An episode in the book is a forerunner of the scenes in Lynch’s fictions (especially Blue Velvet’s ending) where people get together, the human and natural worlds are in harmonious balance, and all is right with the world. At the conclusion of one Good Times on Our Street story, characters gather on the grass to share food and radiate their love for each other. The similar concluding backyard communion in Blue Velvet is preceded by a huge close-up of a robin on a branch, the bird signifying the triumph of light and love over darkness and evil (malevolence symbolized by the black insect in the bird’s beak). After showing the close view of the robin, Lynch has his young hero and heroine gaze out the window at it in wonder. The director’s use of this robin motif is a prime example of the way a long-buried, forgotten memory “can be released into your conscious mind, and it seems like a new idea.” For as a six-year-old, looking at Good Times on Our Street, Lynch saw a full-page illustration of a robin on a branch. On the next page, the book’s boy and girl peer at it from their window with enchanted looks on their faces. The book speaks of the robins’ springtime return as a breath of fresh air, the end of the dark season, the flourishing of new life. In Lynch’s film the birds are first spoken of regarding the heroine’s dream of long-absent robins returning like a blessing to their benighted town. The birds in Good Times on Our Street hold no devilish bugs in their beaks, but in the book’s only instance of violence and pain, a boy is repeatedly stung by insects.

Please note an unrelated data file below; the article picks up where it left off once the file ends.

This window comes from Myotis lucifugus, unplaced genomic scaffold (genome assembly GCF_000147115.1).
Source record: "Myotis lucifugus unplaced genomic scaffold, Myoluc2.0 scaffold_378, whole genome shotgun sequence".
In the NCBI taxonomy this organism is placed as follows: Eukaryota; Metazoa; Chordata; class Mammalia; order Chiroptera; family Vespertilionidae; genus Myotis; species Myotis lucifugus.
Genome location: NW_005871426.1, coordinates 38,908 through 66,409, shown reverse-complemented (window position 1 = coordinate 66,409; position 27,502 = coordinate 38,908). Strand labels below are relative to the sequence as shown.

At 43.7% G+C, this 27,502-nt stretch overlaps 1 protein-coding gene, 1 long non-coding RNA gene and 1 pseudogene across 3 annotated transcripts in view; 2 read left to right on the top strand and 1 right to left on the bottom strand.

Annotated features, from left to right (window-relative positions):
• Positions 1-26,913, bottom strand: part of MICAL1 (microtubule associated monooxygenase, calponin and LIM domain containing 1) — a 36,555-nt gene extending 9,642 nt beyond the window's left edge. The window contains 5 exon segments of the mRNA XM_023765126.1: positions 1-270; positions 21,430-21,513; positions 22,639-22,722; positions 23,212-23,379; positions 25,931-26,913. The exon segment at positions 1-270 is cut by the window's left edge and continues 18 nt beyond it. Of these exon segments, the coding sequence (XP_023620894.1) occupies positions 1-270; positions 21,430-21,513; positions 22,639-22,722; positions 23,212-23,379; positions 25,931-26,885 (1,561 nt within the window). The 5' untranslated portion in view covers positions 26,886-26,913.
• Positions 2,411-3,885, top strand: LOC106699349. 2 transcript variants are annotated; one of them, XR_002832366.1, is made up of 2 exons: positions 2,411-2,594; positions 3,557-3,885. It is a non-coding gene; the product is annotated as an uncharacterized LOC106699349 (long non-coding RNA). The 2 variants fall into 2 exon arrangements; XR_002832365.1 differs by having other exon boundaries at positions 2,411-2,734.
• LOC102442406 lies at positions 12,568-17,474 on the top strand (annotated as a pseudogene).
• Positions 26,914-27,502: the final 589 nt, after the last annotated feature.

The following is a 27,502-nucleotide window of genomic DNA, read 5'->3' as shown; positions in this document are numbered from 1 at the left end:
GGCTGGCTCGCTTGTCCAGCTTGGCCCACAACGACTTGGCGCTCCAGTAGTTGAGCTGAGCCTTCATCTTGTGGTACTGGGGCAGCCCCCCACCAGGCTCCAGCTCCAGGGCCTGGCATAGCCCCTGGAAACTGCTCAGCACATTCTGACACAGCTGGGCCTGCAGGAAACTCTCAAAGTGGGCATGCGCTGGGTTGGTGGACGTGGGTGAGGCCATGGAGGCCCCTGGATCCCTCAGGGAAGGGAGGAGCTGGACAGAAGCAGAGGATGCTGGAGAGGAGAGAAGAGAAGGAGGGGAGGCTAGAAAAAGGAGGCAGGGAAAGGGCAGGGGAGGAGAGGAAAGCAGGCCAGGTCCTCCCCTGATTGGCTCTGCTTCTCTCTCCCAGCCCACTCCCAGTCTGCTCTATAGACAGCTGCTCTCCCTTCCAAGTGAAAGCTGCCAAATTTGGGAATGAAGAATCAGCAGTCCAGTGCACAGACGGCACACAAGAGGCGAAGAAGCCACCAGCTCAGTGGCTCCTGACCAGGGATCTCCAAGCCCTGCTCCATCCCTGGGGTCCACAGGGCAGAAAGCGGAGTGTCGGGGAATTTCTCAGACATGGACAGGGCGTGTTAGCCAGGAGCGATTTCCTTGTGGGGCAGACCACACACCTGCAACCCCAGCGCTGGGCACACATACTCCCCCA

Remaining in the animal kingdom, the book presents a twenty-page story about elephants, which contains a picture of a pachyderm looking angry and scary, like the nightmarish elephant that menaced Mrs. Merrick in The Elephant Man. And did Good Times on Our Street’s trickster monkey and the frequently mentioned name of the book’s leading female character (“Judy”)100 combine in Lynch’s subconscious to produce Twin Peaks: Fire Walk With Me’s mysterious monkey whispering, “Judy”?